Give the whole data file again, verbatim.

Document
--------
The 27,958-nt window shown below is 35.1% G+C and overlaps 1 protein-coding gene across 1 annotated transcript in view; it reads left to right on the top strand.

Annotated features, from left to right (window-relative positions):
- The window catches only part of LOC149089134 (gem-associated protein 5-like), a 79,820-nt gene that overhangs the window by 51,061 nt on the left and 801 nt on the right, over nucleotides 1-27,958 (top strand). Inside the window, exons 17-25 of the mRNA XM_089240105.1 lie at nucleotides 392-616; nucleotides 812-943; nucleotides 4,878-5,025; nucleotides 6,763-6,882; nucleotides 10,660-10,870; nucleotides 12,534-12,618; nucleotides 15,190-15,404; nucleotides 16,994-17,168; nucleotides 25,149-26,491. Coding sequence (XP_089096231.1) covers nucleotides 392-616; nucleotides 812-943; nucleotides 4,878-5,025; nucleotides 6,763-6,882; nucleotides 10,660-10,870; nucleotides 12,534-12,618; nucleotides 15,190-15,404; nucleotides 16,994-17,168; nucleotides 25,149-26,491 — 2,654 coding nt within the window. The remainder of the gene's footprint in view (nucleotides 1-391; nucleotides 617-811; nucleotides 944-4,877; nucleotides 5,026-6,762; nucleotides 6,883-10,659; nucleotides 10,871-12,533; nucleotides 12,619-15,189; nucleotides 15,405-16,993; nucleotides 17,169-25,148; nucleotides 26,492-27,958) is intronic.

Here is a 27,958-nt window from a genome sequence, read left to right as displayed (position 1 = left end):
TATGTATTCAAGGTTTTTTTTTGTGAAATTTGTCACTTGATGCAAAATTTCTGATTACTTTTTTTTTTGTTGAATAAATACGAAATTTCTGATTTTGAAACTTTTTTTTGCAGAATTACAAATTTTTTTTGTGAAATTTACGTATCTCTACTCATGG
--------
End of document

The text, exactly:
The 27,958-nt window shown below is 35.1% G+C and overlaps 1 protein-coding gene across 1 annotated transcript in view; it reads left to right on the top strand.

Annotated features, from left to right (window-relative positions):
- The window catches only part of LOC149089134 (gem-associated protein 5-like), a 79,820-nt gene that overhangs the window by 51,061 nt on the left and 801 nt on the right, over nucleotides 1-27,958 (top strand). Inside the window, exons 17-25 of the mRNA XM_089240105.1 lie at nucleotides 392-616; nucleotides 812-943; nucleotides 4,878-5,025; nucleotides 6,763-6,882; nucleotides 10,660-10,870; nucleotides 12,534-12,618; nucleotides 15,190-15,404; nucleotides 16,994-17,168; nucleotides 25,149-26,491. Coding sequence (XP_089096231.1) covers nucleotides 392-616; nucleotides 812-943; nucleotides 4,878-5,025; nucleotides 6,763-6,882; nucleotides 10,660-10,870; nucleotides 12,534-12,618; nucleotides 15,190-15,404; nucleotides 16,994-17,168; nucleotides 25,149-26,491 — 2,654 coding nt within the window. The remainder of the gene's footprint in view (nucleotides 1-391; nucleotides 617-811; nucleotides 944-4,877; nucleotides 5,026-6,762; nucleotides 6,883-10,659; nucleotides 10,871-12,533; nucleotides 12,619-15,189; nucleotides 15,405-16,993; nucleotides 17,169-25,148; nucleotides 26,492-27,958) is intronic.

Here is a 27,958-nt window from a genome sequence, read left to right as displayed (position 1 = left end):
TATGTATTCAAGGTTTTTTTTTGTGAAATTTGTCACTTGATGCAAAATTTCTGATTACTTTTTTTTTTGTTGAATAAATACGAAATTTCTGATTTTGAAACTTTTTTTTGCAGAATTACAAATTTTTTTTGTGAAATTTACGTATCTCTACTCATGG